Originally Posted by Zappa42
Hi guys,

I am in the process of brewing my first homebrew. I am using a Coopers Lager kit that came with my supplies from the homebrew shop. I used corn sugar with it. It started fermenting about 8 hours after pitching the yeast. That was on Saturday evening. It is being stored in my closet and the house temp stays between mid 60s at night to 72 during the day (I live in TX so it dosent get to cold that often aroud here). I have not taken any temp readings during the brewing process. It is now Wednesday and I am still seeing activity in the airlock about once every 5-10 seconds. After reading the boards I am a little concerned about the temprature. I understand that lagers need to be cooler. The guys at my local brew store recommended the Coppers Lager for the first one since it is a average type beer that will please most people.

Any feedback would be appreciated. Will the beer be Ok at the above temps?
I think it will be fine. I made the same beer a few times when I was starting out, mostly with similar temperature conditions to what you describe. All but one time it turned out excellent, the other time it had a bit of a sour bite to it that others have suggested to me might have been infection of some kind.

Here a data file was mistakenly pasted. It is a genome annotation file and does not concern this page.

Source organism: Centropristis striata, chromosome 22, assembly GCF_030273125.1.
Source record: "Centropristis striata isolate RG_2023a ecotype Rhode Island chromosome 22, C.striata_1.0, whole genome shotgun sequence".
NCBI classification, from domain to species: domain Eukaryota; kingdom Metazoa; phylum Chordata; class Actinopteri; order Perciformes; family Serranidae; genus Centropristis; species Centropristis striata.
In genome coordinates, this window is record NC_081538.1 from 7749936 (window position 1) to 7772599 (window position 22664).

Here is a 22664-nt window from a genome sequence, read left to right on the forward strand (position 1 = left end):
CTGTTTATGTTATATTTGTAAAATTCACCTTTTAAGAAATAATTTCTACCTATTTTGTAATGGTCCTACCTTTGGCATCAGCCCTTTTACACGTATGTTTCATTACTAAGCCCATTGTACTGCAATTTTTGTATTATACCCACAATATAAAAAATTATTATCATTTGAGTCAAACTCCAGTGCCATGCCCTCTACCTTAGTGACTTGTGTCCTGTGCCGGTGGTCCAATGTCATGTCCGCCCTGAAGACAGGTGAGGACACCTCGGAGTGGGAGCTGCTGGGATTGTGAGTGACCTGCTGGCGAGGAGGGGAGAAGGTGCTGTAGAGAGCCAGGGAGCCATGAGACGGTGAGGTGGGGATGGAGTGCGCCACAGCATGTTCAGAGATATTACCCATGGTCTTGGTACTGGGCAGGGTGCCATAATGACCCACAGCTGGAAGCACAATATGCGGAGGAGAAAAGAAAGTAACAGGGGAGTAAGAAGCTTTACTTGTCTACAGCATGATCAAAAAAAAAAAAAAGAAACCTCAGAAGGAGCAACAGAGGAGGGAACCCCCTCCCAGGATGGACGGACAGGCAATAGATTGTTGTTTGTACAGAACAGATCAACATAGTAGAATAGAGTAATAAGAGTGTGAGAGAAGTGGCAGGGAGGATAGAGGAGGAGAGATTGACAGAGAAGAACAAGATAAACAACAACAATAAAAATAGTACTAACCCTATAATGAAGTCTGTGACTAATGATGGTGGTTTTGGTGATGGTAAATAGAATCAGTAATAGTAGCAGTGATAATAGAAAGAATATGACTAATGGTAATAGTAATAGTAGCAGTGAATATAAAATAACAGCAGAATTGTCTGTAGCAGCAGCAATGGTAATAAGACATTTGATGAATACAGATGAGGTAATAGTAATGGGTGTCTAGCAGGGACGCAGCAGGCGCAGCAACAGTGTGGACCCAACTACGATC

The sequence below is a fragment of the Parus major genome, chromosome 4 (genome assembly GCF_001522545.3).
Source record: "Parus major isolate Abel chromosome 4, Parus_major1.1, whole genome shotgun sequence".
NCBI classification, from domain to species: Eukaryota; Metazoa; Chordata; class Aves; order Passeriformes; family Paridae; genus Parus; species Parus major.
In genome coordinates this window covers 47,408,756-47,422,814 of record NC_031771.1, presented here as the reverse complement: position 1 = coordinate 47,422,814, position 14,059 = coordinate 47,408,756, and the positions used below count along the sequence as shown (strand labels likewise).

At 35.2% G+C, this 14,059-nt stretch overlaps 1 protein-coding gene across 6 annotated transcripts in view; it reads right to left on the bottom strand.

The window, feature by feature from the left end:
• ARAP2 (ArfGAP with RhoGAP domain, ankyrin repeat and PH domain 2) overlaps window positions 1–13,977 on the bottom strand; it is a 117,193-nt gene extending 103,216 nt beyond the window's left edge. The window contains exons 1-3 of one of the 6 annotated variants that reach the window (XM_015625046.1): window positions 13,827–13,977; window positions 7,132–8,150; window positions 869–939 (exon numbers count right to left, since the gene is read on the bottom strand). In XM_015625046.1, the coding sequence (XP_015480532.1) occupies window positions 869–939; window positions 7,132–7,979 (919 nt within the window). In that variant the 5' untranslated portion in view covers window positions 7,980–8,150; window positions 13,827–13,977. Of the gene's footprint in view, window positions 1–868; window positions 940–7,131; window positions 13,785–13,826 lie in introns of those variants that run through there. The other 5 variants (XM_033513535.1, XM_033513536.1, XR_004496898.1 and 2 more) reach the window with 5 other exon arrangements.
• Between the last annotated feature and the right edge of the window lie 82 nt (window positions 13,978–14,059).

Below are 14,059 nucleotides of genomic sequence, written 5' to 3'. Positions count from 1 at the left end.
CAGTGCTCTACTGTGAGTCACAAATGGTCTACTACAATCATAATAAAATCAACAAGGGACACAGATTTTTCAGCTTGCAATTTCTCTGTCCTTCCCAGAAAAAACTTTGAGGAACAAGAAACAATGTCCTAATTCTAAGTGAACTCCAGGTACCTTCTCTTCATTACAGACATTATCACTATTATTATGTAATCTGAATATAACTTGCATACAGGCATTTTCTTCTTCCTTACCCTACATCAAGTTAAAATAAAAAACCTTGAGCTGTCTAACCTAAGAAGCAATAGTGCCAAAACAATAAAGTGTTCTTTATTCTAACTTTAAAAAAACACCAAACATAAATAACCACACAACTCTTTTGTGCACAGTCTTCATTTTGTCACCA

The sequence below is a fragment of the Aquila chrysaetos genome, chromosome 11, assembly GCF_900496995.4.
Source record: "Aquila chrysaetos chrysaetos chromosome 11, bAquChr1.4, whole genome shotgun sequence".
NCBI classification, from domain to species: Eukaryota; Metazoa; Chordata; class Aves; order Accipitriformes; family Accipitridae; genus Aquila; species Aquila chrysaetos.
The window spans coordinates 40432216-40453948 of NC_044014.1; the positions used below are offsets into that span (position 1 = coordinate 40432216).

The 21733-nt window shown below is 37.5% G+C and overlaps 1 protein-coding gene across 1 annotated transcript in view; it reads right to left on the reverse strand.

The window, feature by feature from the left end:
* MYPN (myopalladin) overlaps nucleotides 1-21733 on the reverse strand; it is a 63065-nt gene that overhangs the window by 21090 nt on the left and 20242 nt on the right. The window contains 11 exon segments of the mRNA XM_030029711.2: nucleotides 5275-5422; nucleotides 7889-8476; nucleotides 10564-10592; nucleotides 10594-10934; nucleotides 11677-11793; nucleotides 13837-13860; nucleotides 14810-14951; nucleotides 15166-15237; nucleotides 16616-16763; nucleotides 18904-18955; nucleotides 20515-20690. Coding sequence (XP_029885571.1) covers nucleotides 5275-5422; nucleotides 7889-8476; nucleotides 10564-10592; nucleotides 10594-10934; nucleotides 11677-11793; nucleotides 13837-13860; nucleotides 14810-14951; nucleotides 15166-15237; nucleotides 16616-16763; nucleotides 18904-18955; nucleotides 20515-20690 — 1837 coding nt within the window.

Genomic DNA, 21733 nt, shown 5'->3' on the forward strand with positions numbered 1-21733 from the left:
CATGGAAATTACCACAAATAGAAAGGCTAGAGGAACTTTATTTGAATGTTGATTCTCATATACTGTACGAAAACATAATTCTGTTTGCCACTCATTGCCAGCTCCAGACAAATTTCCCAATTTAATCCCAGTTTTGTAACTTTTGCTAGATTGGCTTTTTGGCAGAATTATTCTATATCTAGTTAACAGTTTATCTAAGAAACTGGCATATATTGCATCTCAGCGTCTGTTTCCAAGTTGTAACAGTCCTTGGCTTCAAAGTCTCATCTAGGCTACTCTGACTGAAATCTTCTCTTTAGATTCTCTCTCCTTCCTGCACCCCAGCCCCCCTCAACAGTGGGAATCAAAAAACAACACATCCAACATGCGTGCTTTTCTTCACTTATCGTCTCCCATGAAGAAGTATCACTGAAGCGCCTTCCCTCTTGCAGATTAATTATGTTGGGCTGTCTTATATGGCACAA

I do think that it would probably be better if it were fermented at a lower temperature, but I do not know this for a fact because I have sense moved on to brewing mostly all grains.

I have over the past few months tried almost all of the Cooper's canned beer kits, and my general impression of them is that the Ale style kits are much more satisfying than the Lager or Draught style kits.

One hint I can give you about the Lager is if you follow the instructions from the Cooper's kit you will be ok, the only thing that I would recommend different is the kits instructions mention you can bottle after 5-7 days, I think you'll be happier if you go ahead and wait 10-14 days before you try to bottle it. You don't really need to do a secondary with Cooper's kits, one good thing about them is that the beer finishes really clear and pretty on its own without needing a secondary ferment/condition.

Once you get it bottled, give it a few weeks in the fridge before you really tear into it if you can wait that long. It really does make a good beer, you just won't realize what a good beer it is until its almost gone.
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Old 01-16-2008, 07:34 PM   #7
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Oh by the way, I've made the Cooper's Lager with the Cooper's Dextrose, the Cooper's Brewing Sugar, and with both the Cooper's Brew Enhancer #1 and #2. In my opinion the Cooper's Dextrose tasted the best - Dextrose is basically Corn Sugar, so I am confident you will have a beer you'll enjoy.

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Old 01-16-2008, 07:55 PM   #8
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you just won't realize what a good beer it is until its almost gone.
+1 Mutilated you're a philosopher...
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Old 02-25-2010, 08:25 PM   #9
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It really does make a good beer, you just won't realize what a good beer it is until its almost gone.
So true! Spoken like a true alcoholic...I mean brewmaster!